INDIANAPOLIS — Paul Tracy sat on a curb in Long Beach in April of 1991, dejectedly mulling over his first Indy car race, when Roger Penske rode by on a bicycle.
"Roger stopped and said, 'Great job.' It made me really feel good," Tracy recalled.
The young Canadian had qualified well with a two-year-old rented car, but got caught in a first-turn jam and fell back to the rear of the field. He moved up in the field until a water line broke after 30 laps.
"I had begun to doubt myself, and then to drop out that way, I was feeling low," Tracy said. "I had won everything in Indy Lights (the previous year), but it led to nothing. I was going to races out of my parents' bank account, and my dad was about tapped out.
"He had to borrow money for me to get a car from Dale Coyne to run in the Long Beach Grand Prix, hoping maybe we could pick up a sponsor. Then Roger talked to me after the race, and the day after qualifying at Indy he signed me to a contract. That was just two years ago. I can't believe how things have changed since then."
Tracy was hired as a test driver, but when four-time Indy 500 winner Rick Mears had wrist
surgery after the Indianapolis race last year, Tracy was called on to fill in for his injured teammate and he responded by winning the pole at Elkhart Lake and finishing second in the Michigan 500.
When Mears shocked the racing world by retiring at the Penske team's Christmas party last December, Tracy joined Emerson Fittipaldi as a team driver. After his impressive outing in Phoenix and his victory a month ago in the Long Beach Grand Prix, he finds himself one of the favorites for this year's Indianapolis 500.
He will take the first step today when four-lap time trials determine the pole sitter and the front of the starting field for the May 30 race.
And Tracy, despite his insistence that the Fords will be at an advantage during the four-lap time trials, has consistently been one of the fastest cars all month in his Chevrolet-powered Penske. Tracy's fastest lap, 224.389 m.p.h., was seventh fastest in practice this month.
The fact that he is heir to the mantle of Mears alone would seem to make him a contender. Mears won a record six poles at Indianapolis and started from the front row a record 11 times in 15 years.
"There was always pressure for Rick to qualify on the pole, just because he did it so often," Tracy said. "In terms of pressure on me, I'm not in the same situation. If I can get in the first three or four rows, I'll be happy. Then I'll get on with preparing for the race."
Mears, now Tracy's tutor in his role as an elder statesman for the Penske team, agrees.
"Right now, as far as I am concerned, I think Paul's big concern is the race, not qualifying," Mears said. "We've been working more on the race setup, getting Paul comfortable with the car. For qualifying, let it happen, however it's going to happen.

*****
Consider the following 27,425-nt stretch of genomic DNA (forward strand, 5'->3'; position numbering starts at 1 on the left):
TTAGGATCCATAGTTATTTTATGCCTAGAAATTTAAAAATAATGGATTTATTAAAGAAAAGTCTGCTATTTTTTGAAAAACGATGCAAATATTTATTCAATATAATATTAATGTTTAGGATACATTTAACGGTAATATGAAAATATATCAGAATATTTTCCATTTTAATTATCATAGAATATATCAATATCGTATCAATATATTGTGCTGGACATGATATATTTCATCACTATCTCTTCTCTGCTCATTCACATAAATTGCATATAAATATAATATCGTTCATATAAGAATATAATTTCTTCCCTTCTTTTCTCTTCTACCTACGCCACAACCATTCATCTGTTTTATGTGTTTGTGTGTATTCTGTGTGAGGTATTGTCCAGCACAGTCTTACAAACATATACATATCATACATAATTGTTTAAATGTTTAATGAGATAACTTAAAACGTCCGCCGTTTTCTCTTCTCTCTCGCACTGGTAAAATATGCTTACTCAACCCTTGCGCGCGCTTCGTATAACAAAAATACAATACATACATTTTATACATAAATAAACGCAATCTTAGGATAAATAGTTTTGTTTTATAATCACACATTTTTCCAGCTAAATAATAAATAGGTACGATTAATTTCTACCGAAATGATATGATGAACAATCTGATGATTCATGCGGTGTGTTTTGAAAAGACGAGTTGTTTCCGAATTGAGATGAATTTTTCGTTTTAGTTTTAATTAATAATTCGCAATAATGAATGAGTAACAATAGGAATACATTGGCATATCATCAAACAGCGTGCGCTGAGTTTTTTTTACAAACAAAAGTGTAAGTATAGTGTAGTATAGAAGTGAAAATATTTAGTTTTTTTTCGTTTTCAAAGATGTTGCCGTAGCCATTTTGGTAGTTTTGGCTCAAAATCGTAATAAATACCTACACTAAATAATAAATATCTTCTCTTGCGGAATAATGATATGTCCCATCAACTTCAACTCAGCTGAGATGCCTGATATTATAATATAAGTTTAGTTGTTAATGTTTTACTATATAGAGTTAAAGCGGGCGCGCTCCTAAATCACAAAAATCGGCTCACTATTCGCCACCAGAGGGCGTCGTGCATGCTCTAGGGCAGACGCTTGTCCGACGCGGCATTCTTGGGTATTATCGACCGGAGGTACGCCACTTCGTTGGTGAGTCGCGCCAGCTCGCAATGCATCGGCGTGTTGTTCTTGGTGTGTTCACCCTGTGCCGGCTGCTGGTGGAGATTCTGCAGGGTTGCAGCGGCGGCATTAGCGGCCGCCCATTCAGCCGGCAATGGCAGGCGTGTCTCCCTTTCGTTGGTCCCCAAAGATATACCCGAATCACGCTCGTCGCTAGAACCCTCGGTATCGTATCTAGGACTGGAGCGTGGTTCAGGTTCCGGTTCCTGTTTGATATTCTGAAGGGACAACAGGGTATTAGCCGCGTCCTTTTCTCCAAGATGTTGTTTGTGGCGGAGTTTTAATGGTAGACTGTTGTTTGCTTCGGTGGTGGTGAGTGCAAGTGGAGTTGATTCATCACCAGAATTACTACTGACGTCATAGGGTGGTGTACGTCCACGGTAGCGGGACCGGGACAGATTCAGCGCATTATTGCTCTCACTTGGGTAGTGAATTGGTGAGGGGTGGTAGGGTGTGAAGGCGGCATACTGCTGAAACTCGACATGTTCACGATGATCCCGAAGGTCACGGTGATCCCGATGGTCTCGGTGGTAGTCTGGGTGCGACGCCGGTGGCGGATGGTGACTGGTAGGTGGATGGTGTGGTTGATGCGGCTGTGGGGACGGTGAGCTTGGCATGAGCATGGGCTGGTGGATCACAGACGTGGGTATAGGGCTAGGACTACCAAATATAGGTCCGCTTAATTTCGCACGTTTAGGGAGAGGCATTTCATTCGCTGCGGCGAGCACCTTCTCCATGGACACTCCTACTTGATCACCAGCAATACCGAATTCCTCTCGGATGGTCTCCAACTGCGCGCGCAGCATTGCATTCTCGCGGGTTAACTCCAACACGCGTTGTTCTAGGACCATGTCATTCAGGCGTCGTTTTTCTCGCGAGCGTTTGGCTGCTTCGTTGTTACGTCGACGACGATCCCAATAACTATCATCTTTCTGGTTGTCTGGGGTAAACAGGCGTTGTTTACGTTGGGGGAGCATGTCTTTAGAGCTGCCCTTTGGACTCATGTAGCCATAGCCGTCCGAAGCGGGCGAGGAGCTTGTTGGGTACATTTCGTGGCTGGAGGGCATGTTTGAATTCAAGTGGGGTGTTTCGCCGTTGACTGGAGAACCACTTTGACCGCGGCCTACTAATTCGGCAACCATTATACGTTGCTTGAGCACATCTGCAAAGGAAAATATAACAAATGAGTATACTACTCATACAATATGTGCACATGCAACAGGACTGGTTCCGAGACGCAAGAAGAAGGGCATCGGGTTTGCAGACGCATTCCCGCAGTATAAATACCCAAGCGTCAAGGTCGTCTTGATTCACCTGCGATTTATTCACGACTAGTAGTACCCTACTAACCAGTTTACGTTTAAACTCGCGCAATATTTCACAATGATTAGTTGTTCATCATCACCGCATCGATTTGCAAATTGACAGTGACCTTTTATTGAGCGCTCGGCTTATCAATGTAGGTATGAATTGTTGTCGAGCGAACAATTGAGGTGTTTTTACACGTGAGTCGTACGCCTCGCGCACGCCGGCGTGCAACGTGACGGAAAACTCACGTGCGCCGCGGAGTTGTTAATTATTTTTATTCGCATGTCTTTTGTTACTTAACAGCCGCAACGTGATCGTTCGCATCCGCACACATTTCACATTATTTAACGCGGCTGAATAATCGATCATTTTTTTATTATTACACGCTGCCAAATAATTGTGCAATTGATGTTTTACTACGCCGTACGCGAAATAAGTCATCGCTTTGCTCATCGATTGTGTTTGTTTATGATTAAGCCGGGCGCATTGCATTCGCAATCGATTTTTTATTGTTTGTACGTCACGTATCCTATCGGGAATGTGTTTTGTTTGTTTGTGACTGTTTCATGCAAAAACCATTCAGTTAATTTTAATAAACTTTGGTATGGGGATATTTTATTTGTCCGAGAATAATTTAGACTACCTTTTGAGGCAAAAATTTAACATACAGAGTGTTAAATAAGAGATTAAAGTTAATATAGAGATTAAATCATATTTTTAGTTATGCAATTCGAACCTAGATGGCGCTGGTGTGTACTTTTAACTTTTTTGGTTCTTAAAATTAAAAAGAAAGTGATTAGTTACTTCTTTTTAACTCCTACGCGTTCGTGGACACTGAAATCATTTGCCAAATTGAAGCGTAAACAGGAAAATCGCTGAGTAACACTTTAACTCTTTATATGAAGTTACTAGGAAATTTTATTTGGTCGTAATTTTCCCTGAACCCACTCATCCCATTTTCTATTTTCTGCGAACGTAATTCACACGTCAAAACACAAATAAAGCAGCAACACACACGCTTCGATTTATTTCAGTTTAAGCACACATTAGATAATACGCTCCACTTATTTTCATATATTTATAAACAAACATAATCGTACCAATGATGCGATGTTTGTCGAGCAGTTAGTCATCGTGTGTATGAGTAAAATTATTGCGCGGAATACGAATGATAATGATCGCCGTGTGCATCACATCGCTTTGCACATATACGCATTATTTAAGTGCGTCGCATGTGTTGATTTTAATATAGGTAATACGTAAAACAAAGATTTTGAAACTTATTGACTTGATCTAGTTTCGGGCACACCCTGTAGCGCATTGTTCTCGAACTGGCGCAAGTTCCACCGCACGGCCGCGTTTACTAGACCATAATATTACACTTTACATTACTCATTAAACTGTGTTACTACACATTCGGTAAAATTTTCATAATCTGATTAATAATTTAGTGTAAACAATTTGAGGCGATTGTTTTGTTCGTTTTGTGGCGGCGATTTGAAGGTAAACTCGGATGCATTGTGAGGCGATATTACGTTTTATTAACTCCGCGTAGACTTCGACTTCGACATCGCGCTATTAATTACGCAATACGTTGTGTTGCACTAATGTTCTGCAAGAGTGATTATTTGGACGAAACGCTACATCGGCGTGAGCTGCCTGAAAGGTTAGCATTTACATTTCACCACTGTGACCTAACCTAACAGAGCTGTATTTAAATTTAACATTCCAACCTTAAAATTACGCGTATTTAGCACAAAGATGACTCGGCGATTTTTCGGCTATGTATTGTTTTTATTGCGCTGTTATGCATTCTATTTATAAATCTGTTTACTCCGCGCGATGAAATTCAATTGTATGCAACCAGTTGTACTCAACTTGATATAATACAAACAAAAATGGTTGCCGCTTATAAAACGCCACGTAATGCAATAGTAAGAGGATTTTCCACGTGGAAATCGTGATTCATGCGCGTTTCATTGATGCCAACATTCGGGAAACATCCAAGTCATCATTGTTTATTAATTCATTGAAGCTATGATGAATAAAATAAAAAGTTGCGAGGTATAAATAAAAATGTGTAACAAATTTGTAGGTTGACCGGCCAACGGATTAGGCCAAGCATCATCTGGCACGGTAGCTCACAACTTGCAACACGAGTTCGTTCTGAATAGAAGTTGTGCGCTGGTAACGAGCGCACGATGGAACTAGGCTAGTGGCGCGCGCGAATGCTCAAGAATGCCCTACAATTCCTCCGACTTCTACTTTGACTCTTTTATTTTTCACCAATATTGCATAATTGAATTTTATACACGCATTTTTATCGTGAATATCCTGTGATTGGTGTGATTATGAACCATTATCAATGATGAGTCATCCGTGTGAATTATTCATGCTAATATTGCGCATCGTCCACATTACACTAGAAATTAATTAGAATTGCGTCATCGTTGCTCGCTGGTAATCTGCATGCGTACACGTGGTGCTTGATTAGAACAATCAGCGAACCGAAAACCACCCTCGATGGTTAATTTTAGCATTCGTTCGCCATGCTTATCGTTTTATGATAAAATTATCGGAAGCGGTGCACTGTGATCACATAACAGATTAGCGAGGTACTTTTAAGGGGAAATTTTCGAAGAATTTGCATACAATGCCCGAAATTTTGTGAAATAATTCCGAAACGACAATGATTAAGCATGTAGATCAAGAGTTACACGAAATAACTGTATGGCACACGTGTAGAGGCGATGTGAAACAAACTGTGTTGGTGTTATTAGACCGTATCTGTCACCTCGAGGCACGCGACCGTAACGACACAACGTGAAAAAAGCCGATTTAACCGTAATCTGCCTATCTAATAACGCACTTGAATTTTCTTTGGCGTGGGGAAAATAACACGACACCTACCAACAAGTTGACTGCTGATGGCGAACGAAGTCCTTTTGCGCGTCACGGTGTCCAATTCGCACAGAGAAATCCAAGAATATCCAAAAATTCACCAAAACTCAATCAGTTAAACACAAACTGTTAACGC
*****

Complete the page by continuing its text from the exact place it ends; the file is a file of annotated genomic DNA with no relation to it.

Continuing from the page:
"You know, if things are working, you have a shot at it. But I wouldn't risk anything in qualifying. The race is the important part."
The parallels in the careers of Tracy, a bespectacled 24-year-old from the suburbs of Toronto, and Mears, 41, the bearded veteran from Bakersfield, are remarkable.
Penske found Mears during a motorcycle ride through Colorado in 1977. A year later, Mears sat in the front row at Indianapolis. And a year after that, he sat on the pole and won the 500.
Mears was 25 when Penske signed him to fill in for Mario Andretti while Andretti was away winning the Formula One championship. When Andretti switched teams in 1979, Mears joined Bobby Unser as Penske team drivers.
Mears won his first Indy car race in his 15th start, at Milwaukee in 1978. Tracy won his first in his 18th start.
"Winning my first race should take a little pressure off, pressure I was putting on myself," Tracy said. "I wanted to win so badly, to show everybody what I could do, that sometimes I tried to do too much.
"They say that once you win your first one, the next one comes easier. I hope to find that out."
There is one major difference between Mears and Tracy--their driving styles. Mears was a patient driver who laid back, protecting his machine, until late in the race. Tracy is more aggressive, a go-for-the-lead driver more in the mold of Mario Andretti or Parnelli Jones.
One of Mears' projects has been to tone down his protege--but only a little.
"Paul is good, very good," Mears said. "Sometimes I watch him and I see him doing things I wish I could have done. I would like to have been more aggressive, like my brother Roger, or Parnelli, who was sort of my tutor when I first started racing in the desert.
"But I told Tracy some time ago, 'Paul, you're going to realize one of these days that you can slow down and still go faster than anyone else and you can take two or three percent off and you may end up going faster by running easier and still be able to win races.' I think he's beginning to realize that now.